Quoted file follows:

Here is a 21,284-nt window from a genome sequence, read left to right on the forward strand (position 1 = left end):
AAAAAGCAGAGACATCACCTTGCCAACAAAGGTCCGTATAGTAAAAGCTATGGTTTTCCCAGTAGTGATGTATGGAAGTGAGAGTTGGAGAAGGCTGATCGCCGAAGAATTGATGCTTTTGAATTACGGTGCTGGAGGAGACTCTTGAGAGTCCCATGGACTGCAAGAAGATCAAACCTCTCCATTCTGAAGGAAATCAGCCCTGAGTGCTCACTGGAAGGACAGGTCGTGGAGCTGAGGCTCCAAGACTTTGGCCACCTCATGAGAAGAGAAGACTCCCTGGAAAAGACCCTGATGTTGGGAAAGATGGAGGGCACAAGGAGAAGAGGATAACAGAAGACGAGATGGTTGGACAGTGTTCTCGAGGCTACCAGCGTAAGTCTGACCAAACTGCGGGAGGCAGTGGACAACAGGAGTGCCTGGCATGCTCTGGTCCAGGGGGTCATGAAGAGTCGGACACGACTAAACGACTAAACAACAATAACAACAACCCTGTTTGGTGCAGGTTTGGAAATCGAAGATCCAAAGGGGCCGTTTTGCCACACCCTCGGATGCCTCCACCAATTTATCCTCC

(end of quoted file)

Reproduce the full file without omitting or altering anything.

Here is a 21,284-nt window from a genome sequence, read left to right on the forward strand (position 1 = left end):
AAAAAGCAGAGACATCACCTTGCCAACAAAGGTCCGTATAGTAAAAGCTATGGTTTTCCCAGTAGTGATGTATGGAAGTGAGAGTTGGAGAAGGCTGATCGCCGAAGAATTGATGCTTTTGAATTACGGTGCTGGAGGAGACTCTTGAGAGTCCCATGGACTGCAAGAAGATCAAACCTCTCCATTCTGAAGGAAATCAGCCCTGAGTGCTCACTGGAAGGACAGGTCGTGGAGCTGAGGCTCCAAGACTTTGGCCACCTCATGAGAAGAGAAGACTCCCTGGAAAAGACCCTGATGTTGGGAAAGATGGAGGGCACAAGGAGAAGAGGATAACAGAAGACGAGATGGTTGGACAGTGTTCTCGAGGCTACCAGCGTAAGTCTGACCAAACTGCGGGAGGCAGTGGACAACAGGAGTGCCTGGCATGCTCTGGTCCAGGGGGTCATGAAGAGTCGGACACGACTAAACGACTAAACAACAATAACAACAACCCTGTTTGGTGCAGGTTTGGAAATCGAAGATCCAAAGGGGCCGTTTTGCCACACCCTCGGATGCCTCCACCAATTTATCCTCC